Paul Burstow, the former Lib Dem health minister, who has tabled an amendment that would guarantee consultation rights for local people and give doctors who commission services a veto over any reorganisation, predicts that around 20 coalition MPs (who are increasingly preoccupied with their election chances) could rebel today. He said: "Support for my amendment has been growing. It feels to me that there's a growing disquiet on the Conservative side of the coalition about these plans, plus there are Liberal Democrat MPs who share the concern."

Burstow has won the support of his Lib Dem colleagues Andrew George, Julian Huppert and Mike Thornton, while Tory MPs Nick de Bois and Jeremy Lefroy are also likely to vote against the measure. De Bois, who led the Hands Off Our Hospital campaign against the downgrading of services at Chase Farm hospital in Enfield, said: "My constituents have seen first hand the flawed, unrepresentative consultations on the future of Chase Farm hospital … I have no intention of voting for a clause that reduces further the voice of patients and residents."

For the Tories, the row is a new political headache. Despite a concerted attempt to pin the blame for the Mid-Staffs scandal on Labour (including a lengthy section in David Cameron's conference speech), the opposition retains a double-digit lead on health (37-24 in the most recent YouGov poll). One party source told me that focus groups reacted "particularly strongly" when they were reminded of Cameron's past pledges on the NHS. By again exposing the Tories to the charge of broken promises, Hunt's hospital closure clause is in danger of becoming the new "top-down reorganisation".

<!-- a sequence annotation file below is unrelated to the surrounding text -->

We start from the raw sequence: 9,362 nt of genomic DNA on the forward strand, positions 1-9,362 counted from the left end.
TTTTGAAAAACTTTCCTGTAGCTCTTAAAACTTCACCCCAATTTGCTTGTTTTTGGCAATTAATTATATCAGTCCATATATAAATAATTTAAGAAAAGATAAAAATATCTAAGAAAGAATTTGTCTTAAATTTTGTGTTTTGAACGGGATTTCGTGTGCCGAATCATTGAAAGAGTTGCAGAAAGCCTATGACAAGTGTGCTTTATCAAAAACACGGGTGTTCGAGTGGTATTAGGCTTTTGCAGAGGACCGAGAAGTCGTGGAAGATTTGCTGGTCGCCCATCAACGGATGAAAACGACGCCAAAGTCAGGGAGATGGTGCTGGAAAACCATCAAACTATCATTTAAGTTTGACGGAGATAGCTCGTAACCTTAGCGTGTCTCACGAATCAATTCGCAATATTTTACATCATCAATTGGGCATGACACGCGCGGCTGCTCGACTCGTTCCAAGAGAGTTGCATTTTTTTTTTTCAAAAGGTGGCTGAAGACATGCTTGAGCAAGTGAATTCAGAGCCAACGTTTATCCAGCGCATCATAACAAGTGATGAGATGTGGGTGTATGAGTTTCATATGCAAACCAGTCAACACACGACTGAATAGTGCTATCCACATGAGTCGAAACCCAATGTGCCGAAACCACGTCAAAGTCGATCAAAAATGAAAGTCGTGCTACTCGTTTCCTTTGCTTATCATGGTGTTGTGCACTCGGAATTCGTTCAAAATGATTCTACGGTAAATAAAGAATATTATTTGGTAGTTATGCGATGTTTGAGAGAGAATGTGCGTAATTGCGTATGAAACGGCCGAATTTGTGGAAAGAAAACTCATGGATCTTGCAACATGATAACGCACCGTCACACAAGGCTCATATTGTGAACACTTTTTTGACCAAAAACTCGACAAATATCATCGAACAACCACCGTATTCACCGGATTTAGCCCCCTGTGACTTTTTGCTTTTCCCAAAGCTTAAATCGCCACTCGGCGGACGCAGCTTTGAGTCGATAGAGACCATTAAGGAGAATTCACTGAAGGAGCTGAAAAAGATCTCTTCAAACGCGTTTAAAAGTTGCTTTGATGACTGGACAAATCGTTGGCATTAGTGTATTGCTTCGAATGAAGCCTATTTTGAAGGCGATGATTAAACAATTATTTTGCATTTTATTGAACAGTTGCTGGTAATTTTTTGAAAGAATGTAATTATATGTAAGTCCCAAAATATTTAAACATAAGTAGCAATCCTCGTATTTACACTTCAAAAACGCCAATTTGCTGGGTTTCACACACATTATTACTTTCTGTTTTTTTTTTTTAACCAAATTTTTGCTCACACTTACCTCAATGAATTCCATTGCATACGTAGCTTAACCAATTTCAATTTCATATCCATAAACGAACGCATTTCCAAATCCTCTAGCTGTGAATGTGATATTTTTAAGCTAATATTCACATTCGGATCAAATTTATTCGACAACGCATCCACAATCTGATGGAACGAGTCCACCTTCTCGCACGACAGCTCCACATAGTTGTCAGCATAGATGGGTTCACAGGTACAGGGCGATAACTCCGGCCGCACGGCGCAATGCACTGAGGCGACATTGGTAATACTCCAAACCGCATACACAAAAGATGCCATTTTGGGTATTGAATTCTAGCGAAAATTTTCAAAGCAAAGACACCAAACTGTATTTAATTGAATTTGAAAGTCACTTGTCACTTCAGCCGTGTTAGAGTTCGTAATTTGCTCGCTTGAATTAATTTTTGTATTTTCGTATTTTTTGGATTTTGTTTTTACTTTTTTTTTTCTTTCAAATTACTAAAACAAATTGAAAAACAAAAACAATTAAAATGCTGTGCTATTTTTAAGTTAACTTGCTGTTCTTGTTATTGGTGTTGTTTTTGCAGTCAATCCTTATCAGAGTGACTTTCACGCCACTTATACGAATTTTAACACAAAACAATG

George Eaton is political editor of the New Statesman.

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The most terrifying thing about Donald Trump's speech? What he didn't say

No politician uses official speeches to put across their most controversial ideas. But Donald Trump's are not hard to find. 

As Donald Trump took the podium on a cold Washington day to deliver his inauguration speech, the world held its breath. Viewers hunched over televisions or internet streaming services watched Trump mouth “thank you” to the camera, no doubt wondering how he could possibly live up to his deranged late-night Twitter persona. In newsrooms across America, reporters unsure when they might next get access to a president who seems to delight in denying them the right to ask questions got ready to parse his words for any clue as to what was to come. Some, deciding they couldn’t bear to watch, studiously busied themselves with other things.

But when the moment came, Trump’s speech was uncharacteristically professional – at least compared to his previous performances. The fractured, repetitive grammar that marks many of his off-the-cuff statements was missing, and so, too, were most of his most controversial policy ideas.

Trump told the crowd that his presidency would “determine the course of America, and the world, for many, many years to come” before expressing his gratefulness to President Barack Obama and Michelle Obama for their “gracious aid” during the transition. “They have been magnificent," Trump said, before leading applause of thanks from the crowd.